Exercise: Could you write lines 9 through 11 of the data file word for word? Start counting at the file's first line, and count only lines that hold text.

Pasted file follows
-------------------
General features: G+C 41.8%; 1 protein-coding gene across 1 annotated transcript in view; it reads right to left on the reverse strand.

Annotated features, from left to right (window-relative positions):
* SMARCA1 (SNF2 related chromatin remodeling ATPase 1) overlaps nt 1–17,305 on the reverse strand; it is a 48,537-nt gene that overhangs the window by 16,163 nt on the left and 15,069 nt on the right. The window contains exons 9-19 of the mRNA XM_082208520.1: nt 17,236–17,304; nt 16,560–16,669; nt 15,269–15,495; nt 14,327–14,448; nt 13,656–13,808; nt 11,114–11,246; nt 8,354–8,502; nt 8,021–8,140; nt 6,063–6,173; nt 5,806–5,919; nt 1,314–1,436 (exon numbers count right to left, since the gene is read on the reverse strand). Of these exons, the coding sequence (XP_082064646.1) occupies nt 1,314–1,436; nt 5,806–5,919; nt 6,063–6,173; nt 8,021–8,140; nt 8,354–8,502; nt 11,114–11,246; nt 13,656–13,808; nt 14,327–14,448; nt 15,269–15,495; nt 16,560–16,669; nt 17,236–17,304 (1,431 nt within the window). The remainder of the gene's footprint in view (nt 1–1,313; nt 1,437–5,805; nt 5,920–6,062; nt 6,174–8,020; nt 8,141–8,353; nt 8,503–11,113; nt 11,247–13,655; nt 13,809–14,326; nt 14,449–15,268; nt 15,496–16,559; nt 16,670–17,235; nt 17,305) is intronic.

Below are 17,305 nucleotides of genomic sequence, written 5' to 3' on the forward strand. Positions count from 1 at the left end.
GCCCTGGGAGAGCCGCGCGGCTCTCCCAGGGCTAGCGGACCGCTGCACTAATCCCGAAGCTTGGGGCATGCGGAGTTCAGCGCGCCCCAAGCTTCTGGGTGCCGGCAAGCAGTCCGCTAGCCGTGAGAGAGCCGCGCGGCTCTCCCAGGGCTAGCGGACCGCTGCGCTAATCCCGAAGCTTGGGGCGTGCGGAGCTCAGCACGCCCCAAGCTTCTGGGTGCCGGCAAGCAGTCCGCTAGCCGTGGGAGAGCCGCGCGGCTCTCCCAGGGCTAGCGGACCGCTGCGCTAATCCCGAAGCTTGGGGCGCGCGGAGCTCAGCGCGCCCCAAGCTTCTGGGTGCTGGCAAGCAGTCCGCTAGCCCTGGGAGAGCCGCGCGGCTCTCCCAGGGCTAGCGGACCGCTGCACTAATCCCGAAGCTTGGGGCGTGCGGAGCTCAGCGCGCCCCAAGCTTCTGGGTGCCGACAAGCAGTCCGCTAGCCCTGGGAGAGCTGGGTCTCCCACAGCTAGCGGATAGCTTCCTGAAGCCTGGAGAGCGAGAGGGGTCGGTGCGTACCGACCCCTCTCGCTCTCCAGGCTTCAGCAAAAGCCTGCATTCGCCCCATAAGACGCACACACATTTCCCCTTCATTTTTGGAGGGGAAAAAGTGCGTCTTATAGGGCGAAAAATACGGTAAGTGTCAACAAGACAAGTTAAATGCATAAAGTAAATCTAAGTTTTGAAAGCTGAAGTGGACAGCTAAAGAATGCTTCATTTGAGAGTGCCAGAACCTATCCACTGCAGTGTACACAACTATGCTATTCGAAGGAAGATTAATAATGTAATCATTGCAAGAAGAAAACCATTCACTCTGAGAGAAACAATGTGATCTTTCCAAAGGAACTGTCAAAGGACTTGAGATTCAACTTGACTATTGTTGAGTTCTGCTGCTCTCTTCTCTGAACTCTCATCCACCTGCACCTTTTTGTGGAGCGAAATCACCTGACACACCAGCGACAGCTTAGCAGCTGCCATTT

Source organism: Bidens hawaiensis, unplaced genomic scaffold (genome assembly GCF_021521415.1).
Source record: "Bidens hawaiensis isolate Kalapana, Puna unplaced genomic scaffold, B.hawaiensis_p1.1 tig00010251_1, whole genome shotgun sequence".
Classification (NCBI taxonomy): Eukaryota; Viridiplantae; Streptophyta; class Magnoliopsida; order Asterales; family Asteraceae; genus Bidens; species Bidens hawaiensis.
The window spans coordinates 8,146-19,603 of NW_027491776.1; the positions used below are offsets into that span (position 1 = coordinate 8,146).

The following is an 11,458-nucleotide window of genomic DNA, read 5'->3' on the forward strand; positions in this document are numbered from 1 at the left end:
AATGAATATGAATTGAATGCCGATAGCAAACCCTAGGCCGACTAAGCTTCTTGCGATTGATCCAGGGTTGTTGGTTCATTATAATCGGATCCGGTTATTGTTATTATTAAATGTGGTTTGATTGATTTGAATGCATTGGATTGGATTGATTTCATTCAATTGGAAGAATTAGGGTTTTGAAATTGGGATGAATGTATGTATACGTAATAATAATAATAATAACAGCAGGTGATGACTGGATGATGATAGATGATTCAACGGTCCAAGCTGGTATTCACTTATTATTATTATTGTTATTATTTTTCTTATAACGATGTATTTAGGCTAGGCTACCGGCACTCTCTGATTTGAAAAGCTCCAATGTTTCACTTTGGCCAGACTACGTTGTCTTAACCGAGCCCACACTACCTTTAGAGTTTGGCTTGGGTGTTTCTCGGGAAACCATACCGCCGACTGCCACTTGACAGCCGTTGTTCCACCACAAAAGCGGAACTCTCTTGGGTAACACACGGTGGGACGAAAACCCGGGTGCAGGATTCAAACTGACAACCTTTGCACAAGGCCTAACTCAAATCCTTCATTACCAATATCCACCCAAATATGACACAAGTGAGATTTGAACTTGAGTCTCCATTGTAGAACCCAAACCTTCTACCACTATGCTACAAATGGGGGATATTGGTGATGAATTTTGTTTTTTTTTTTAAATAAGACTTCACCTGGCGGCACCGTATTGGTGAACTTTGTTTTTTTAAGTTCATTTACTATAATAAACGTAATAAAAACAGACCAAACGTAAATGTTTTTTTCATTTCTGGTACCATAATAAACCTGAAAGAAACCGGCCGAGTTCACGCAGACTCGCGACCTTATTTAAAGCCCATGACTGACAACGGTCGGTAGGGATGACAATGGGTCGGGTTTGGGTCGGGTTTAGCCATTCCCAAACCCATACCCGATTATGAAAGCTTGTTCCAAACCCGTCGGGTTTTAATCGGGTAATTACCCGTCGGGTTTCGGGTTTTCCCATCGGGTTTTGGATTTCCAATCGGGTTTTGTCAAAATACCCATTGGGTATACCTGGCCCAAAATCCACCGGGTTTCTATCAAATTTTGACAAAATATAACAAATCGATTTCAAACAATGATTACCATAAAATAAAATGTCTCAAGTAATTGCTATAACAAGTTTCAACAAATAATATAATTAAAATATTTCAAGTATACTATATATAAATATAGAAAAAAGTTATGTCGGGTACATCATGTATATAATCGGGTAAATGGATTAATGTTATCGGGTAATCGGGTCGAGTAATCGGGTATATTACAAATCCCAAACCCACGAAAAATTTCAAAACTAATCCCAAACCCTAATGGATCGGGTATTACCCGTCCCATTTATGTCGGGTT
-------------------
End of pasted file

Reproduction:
The window spans coordinates 8,146-19,603 of NW_027491776.1; the positions used below are offsets into that span (position 1 = coordinate 8,146).

The following is an 11,458-nucleotide window of genomic DNA, read 5'->3' on the forward strand; positions in this document are numbered from 1 at the left end:
AATGAATATGAATTGAATGCCGATAGCAAACCCTAGGCCGACTAAGCTTCTTGCGATTGATCCAGGGTTGTTGGTTCATTATAATCGGATCCGGTTATTGTTATTATTAAATGTGGTTTGATTGATTTGAATGCATTGGATTGGATTGATTTCATTCAATTGGAAGAATTAGGGTTTTGAAATTGGGATGAATGTATGTATACGTAATAATAATAATAATAACAGCAGGTGATGACTGGATGATGATAGATGATTCAACGGTCCAAGCTGGTATTCACTTATTATTATTATTGTTATTATTTTTCTTATAACGATGTATTTAGGCTAGGCTACCGGCACTCTCTGATTTGAAAAGCTCCAATGTTTCACTTTGGCCAGACTACGTTGTCTTAACCGAGCCCACACTACCTTTAGAGTTTGGCTTGGGTGTTTCTCGGGAAACCATACCGCCGACTGCCACTTGACAGCCGTTGTTCCACCACAAAAGCGGAACTCTCTTGGGTAACACACGGTGGGACGAAAACCCGGGTGCAGGATTCAAACTGACAACCTTTGCACAAGGCCTAACTCAAATCCTTCATTACCAATATCCACCCAAATATGACACAAGTGAGATTTGAACTTGAGTCTCCATTGTAGAACCCAAACCTTCTACCACTATGCTACAAATGGGGGATATTGGTGATGAATTTTGTTTTTTTTTTTAAATAAGACTTCACCTGGCGGCACCGTATTGGTGAACTTTGTTTTTTTAAGTTCATTTACTATAATAAACGTAATAAAAACAGACCAAACGTAAATGTTTTTTTCATTTCTGGTACCATAATAAACCTGAAAGAAACCGGCCGAGTTCACGCAGACTCGCGACCTTATTTAAAGCCCATGACTGACAACGGTCGGTAGGGATGACAATGGGTCGGGTTTGGGTCGGGTTTAGCCATTCCCAAACCCATACCCGATTATGAAAGCTTGTTCCAAACCCGTCGGGTTTTAATCGGGTAATTACCCGTCGGGTTTCGGGTTTTCCCATCGGGTTTTGGATTTCCAATCGGGTTTTGTCAAAATACCCATTGGGTATACCTGGCCCAAAATCCACCGGGTTTCTATCAAATTTTGACAAAATATAACAAATCGATTTCAAACAATGATTACCATAAAATAAAATGTCTCAAGTAATTGCTATAACAAGTTTCAACAAATAATATAATTAAAATATTTCAAGTATACTATATATAAATATAGAAAAAAGTTATGTCGGGTACATCATGTATATAATCGGGTAAATGGATTAATGTTATCGGGTAATCGGGTCGAGTAATCGGGTATATTACAAATCCCAAACCCACGAAAAATTTCAAAACTAATCCCAAACCCTAATGGATCGGGTATTACCCGTCCCATTTATGTCGGGTT